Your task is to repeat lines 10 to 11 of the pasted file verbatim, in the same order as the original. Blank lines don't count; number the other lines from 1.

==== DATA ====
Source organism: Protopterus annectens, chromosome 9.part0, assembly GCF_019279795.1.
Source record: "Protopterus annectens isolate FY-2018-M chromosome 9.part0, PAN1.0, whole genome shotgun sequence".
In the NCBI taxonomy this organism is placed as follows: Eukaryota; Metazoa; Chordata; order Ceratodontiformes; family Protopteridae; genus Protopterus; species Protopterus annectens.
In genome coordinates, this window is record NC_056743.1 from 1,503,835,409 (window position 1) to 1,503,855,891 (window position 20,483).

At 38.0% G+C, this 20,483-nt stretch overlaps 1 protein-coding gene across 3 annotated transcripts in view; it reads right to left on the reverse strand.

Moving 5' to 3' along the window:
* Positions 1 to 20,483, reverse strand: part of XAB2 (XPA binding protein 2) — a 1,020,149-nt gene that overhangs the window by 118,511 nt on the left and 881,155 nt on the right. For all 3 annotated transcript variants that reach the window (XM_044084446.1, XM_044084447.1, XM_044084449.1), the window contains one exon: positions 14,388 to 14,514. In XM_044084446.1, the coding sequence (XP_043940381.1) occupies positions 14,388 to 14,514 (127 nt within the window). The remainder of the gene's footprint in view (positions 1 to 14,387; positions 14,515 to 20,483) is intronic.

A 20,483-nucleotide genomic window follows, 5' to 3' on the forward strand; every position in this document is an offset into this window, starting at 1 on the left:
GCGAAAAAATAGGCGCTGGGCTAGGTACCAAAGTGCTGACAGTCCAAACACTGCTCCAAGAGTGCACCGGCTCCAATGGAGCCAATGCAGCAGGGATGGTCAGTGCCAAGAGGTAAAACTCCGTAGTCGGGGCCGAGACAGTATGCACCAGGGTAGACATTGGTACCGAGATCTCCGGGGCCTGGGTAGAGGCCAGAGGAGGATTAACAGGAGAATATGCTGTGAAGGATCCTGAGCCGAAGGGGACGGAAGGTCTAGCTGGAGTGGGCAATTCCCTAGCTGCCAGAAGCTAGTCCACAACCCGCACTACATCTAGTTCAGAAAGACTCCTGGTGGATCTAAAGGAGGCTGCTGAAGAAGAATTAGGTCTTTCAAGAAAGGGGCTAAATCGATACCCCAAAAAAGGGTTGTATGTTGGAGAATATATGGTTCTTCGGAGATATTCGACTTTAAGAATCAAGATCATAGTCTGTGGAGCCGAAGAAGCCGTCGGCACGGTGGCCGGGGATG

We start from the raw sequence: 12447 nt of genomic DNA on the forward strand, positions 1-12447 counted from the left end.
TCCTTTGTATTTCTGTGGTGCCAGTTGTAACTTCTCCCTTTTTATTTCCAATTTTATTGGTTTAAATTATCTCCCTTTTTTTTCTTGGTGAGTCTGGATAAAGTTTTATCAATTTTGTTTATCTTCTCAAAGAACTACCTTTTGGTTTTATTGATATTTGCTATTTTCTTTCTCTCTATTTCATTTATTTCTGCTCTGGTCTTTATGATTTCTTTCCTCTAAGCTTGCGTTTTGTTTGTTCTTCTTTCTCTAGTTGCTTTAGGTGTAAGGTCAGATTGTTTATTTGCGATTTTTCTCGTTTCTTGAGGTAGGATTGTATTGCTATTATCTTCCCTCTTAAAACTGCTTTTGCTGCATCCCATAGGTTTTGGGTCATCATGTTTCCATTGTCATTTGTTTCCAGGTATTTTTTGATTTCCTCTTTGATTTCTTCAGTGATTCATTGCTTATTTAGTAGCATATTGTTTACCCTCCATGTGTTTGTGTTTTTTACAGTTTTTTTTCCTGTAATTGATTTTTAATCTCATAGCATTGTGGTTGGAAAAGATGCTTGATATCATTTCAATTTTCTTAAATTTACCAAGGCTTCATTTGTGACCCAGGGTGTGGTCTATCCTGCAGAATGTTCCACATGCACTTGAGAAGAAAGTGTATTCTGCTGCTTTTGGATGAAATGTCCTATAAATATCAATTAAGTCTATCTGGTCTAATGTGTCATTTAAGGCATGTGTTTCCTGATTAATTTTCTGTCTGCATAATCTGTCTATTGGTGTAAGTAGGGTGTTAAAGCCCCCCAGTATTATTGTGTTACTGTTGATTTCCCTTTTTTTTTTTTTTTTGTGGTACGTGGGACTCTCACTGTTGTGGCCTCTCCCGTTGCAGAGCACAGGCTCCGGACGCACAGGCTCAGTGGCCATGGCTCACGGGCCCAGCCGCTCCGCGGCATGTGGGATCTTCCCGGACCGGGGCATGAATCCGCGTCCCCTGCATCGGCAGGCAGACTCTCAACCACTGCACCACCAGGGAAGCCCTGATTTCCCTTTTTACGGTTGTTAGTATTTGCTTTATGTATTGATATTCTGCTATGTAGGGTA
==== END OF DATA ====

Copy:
We start from the raw sequence: 12447 nt of genomic DNA on the forward strand, positions 1-12447 counted from the left end.
TCCTTTGTATTTCTGTGGTGCCAGTTGTAACTTCTCCCTTTTTATTTCCAATTTTATTGGTTTAAATTATCTCCCTTTTTTTTCTTGGTGAGTCTGGATAAAGTTTTATCAATTTTGTTTATCTTCTCAAAGAACTACCTTTTGGTTTTATTGATATTTGCTATTTTCTTTCTCTCTATTTCATTTATTTCTGCTCTGGTCTTTATGATTTCTTTCCTCTAAGCTTGCGTTTTGTTTGTTCTTCTTTCTCTAGTTGCTTTAGGTGTAAGGTCAGATTGTTTATTTGCGATTTTTCTCGTTTCTTGAGGTAGGATTGTATTGCTATTATCTTCCCTCTTAAAACTGCTTTTGCTGCATCCCATAGGTTTTGGGTCATCATGTTTCCATTGTCATTTGTTTCCAGGTATTTTTTGATTTCCTCTTTGATTTCTTCAGTGATTCATTGCTTATTTAGTAGCATATTGTTTACCCTCCATGTGTTTGTGTTTTTTACAGTTTTTTTTCCTGTAATTGATTTTTAATCTCATAGCATTGTGGTTGGAAAAGATGCTTGATATCATTTCAATTTTCTTAAATTTACCAAGGCTTCATTTGTGACCCAGGGTGTGGTCTATCCTGCAGAATGTTCCACATGCACTTGAGAAGAAAGTGTATTCTGCTGCTTTTGGATGAAATGTCCTATAAATATCAATTAAGTCTATCTGGTCTAATGTGTCATTTAAGGCATGTGTTTCCTGATTAATTTTCTGTCTGCATAATCTGTCTATTGGTGTAAGTAGGGTGTTAAAGCCCCCCAGTATTATTGTGTTACTGTTGATTTCCCTTTTTTTTTTTTTTTTGTGGTACGTGGGACTCTCACTGTTGTGGCCTCTCCCGTTGCAGAGCACAGGCTCCGGACGCACAGGCTCAGTGGCCATGGCTCACGGGCCCAGCCGCTCCGCGGCATGTGGGATCTTCCCGGACCGGGGCATGAATCCGCGTCCCCTGCATCGGCAGGCAGACTCTCAACCACTGCACCACCAGGGAAGCCCTGATTTCCCTTTTTACGGTTGTTAGTATTTGCTTTATGTATTGATATTCTGCTATGTAGGGTA